17 May 2012

Australian Institute for Bioengineering and Nanotechnology Professor Justin Cooper-White has spent a week sharing ideas with US defence force researchers in Washington DC.

Prof Cooper-White represented the Australian National Fabrication Facility Queensland node (ANFF-Q) as director and was among more than 30 leading Australian researchers at the week-long review program.

The program aimed to identify areas of collaboration in micro- and nanofabrication, with researchers sharing ideas in high-temperature and lightweight materials, smart sensing, nanoelectronics and data management.

“The meeting was very well organised,” Prof Cooper-White said.

“I was impressed by the attendance of very high-profile personnel from the US Air Force Office of Scientific Research, Army Research Laboratory, Air Force Research Laboratory, Naval Research Laboratory, National Science Foundation and National Institutes of Health, exemplifying the commitment of the significant research powerhouses in the US to forging new ties with leading Australian researchers and institutions.

“I was buoyed by the significant activity under way in these laboratories in biosensors and diagnostics, organic electronics and photonics, nanoelectronics, robotics, biofuel cells and regenerative medicine – areas that are highly aligned with research at AIBN and ANFF-Q.

“It was an open forum for exchange of ideas and discussions on research challenges and opportunities for co-operation and exchange of researchers between Australia and the US.”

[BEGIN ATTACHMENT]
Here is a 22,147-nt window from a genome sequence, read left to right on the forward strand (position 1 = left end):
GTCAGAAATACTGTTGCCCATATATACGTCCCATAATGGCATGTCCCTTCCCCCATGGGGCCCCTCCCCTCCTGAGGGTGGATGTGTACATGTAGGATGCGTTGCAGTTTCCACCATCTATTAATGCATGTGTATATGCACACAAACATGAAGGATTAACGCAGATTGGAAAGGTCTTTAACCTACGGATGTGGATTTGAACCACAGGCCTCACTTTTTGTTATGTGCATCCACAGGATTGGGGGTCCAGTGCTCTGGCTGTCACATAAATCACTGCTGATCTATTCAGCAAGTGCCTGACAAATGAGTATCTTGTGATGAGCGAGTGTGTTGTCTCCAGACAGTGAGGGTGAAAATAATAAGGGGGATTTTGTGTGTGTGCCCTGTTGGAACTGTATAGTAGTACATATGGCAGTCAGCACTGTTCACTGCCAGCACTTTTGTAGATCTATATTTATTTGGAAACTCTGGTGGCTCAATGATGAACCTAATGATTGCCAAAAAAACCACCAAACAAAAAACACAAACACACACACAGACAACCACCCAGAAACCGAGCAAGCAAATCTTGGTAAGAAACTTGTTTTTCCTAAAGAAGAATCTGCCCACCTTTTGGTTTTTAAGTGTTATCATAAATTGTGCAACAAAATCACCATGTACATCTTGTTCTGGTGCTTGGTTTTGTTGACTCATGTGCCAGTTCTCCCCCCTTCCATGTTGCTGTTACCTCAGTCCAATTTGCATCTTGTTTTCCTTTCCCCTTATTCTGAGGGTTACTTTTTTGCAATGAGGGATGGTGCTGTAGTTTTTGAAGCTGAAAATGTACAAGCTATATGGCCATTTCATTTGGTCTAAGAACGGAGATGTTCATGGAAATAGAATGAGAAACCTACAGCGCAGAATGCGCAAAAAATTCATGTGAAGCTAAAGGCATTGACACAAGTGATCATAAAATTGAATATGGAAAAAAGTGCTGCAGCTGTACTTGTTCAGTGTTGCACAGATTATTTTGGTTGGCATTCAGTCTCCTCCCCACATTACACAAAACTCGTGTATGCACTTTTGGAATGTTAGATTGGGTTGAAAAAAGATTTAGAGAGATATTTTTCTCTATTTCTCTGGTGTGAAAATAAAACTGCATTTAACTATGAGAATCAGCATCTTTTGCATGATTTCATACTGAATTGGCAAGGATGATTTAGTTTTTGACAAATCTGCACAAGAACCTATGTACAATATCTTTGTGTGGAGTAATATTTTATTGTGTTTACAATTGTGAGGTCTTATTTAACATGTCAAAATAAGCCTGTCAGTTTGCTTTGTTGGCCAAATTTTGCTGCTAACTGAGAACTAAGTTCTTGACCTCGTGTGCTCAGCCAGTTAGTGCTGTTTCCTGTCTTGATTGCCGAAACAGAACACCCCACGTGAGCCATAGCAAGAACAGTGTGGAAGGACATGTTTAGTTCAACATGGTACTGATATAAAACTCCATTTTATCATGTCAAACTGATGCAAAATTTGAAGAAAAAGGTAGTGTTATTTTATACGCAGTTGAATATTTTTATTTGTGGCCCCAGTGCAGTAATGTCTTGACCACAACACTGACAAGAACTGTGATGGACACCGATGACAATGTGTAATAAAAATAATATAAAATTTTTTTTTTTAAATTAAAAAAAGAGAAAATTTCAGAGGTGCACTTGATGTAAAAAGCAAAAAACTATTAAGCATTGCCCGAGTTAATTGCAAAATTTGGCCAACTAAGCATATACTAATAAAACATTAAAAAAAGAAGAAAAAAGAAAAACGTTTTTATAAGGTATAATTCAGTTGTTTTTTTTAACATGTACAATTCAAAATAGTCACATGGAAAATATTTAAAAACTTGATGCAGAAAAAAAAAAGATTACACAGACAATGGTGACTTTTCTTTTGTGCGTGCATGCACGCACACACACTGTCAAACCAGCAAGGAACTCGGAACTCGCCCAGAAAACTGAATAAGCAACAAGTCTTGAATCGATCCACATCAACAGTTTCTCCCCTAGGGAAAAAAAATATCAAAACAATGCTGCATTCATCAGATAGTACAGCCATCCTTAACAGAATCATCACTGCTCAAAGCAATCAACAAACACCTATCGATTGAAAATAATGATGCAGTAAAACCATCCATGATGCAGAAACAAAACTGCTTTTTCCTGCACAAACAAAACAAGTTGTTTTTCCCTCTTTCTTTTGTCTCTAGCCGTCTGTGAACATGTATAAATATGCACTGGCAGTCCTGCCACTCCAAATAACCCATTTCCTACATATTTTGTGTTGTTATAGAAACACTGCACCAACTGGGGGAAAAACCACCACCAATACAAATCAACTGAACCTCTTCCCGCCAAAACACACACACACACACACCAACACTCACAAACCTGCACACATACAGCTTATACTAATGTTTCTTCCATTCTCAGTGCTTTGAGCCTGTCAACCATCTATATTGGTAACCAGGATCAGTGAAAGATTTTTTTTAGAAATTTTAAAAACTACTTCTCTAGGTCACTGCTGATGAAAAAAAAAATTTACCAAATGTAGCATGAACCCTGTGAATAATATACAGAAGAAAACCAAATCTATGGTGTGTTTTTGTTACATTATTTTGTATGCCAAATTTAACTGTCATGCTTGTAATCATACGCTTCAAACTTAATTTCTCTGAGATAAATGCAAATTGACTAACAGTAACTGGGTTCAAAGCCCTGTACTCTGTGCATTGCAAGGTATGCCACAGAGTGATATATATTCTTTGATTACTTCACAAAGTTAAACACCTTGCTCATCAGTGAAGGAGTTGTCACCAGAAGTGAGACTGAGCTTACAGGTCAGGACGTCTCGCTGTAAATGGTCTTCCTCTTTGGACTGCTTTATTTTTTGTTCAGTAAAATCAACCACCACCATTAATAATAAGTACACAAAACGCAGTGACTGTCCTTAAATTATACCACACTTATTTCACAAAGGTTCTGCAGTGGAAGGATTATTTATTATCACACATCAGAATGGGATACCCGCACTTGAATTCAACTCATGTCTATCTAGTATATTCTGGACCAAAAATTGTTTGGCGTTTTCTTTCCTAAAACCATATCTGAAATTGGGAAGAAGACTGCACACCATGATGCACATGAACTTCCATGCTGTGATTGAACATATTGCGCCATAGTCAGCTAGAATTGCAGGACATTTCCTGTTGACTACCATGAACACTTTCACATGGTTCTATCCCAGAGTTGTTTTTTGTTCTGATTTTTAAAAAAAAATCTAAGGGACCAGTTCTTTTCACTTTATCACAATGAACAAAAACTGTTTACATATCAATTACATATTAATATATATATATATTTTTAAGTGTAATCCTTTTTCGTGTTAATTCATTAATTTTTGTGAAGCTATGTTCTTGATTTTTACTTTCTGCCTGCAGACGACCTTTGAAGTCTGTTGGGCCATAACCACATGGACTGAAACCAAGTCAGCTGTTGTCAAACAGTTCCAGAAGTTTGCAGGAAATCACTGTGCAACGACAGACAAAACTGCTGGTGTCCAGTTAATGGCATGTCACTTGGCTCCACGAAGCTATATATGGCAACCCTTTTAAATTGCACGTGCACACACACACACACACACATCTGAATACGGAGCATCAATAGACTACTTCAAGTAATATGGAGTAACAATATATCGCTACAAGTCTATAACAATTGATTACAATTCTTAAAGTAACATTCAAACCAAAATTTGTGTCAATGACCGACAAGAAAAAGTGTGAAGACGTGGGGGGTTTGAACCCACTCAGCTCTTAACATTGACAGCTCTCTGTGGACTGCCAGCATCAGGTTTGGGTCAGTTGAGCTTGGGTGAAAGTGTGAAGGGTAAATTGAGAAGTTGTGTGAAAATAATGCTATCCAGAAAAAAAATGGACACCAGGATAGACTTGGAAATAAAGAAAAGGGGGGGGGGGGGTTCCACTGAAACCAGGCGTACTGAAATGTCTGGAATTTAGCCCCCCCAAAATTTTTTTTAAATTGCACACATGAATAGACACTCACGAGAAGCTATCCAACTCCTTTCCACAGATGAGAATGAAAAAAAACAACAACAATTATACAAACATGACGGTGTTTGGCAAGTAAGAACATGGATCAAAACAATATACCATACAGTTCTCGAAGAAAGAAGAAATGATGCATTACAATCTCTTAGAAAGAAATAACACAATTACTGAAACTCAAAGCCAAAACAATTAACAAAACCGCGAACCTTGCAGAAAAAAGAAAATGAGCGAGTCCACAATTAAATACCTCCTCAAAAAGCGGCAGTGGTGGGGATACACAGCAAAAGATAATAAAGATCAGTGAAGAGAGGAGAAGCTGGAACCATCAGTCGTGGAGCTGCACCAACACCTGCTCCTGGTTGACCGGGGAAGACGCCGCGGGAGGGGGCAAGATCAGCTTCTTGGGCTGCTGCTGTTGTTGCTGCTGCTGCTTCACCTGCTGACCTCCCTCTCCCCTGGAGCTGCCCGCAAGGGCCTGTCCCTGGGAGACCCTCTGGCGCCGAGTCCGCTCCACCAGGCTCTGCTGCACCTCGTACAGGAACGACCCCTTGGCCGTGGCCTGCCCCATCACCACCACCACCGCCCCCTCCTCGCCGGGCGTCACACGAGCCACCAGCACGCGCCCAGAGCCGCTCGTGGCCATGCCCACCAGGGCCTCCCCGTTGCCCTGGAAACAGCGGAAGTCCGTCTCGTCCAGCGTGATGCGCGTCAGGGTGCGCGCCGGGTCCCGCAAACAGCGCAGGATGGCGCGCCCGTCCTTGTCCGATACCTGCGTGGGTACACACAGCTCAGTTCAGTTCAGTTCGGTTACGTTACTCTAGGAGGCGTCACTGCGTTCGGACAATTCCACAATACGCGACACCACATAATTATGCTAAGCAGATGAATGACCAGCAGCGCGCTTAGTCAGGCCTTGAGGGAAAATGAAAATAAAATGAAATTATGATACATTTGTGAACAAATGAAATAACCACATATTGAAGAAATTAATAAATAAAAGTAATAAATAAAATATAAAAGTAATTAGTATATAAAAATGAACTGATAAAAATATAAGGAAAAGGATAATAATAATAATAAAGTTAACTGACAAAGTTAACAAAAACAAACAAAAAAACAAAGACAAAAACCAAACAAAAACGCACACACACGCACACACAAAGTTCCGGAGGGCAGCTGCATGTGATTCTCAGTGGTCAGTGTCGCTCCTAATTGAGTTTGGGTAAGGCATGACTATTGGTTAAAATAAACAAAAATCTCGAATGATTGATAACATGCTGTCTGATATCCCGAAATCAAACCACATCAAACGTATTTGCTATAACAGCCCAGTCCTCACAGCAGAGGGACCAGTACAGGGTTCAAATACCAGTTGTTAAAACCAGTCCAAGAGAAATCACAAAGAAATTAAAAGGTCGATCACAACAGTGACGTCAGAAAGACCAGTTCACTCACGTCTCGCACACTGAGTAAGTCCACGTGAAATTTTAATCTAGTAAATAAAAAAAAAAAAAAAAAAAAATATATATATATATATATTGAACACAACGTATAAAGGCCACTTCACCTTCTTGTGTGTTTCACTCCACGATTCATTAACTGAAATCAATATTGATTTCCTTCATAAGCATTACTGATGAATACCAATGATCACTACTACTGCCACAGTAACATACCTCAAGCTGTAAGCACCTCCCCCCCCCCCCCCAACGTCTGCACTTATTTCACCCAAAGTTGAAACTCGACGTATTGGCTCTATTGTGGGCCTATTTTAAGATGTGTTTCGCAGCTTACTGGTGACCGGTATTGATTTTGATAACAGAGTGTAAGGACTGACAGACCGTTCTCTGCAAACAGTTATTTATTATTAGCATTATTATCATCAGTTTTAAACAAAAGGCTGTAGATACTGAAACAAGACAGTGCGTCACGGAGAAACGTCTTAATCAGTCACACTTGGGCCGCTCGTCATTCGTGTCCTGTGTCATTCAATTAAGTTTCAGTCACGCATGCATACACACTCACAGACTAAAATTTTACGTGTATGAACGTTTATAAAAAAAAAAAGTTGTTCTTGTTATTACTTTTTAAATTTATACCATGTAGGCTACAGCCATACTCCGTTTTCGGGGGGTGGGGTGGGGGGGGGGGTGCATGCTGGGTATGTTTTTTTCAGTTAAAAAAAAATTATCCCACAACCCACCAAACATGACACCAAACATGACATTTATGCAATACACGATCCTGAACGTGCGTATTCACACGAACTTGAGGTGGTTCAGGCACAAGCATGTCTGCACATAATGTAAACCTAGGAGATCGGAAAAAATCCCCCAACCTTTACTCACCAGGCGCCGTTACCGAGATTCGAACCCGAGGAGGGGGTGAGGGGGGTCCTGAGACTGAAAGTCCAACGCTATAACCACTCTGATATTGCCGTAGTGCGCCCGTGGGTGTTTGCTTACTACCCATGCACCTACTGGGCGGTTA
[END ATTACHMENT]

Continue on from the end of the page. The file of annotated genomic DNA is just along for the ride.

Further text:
Prof Cooper-White said ANFF infrastructure put Australian researchers in a good position to underpin collaborations in micro- and nanofabrication.

Australia’s ambassador to the US, Kim Beazley, welcomed the Australian researchers ahead of the meetings, saying international collaboration was important for Australian scientists.

“We have some unique capabilities and some of the smartest people in the world,” Mr Beazley said. “But the truth is that no country – not even one the size of the US – can be self-sufficient in science in the 21st century.”

ANFF chair Professor Chris Fell said the review program helped to develop “a strong framework that delivers Australian research expertise in collaboration with a research powerhouse such as the US defence forces”.

“This reflects the high calibre of our researchers and the value of the world-class infrastructure that ANFF has put in place to support nanotechnology research in Australia,” he said.

The review program followed an event in Australia in July 2011. There are plans for an exchange of personnel later in 2012.

Media: Erik de Wit, AIBN, 0427 281 466, 3346 3962 or e.dewit@uq.edu.au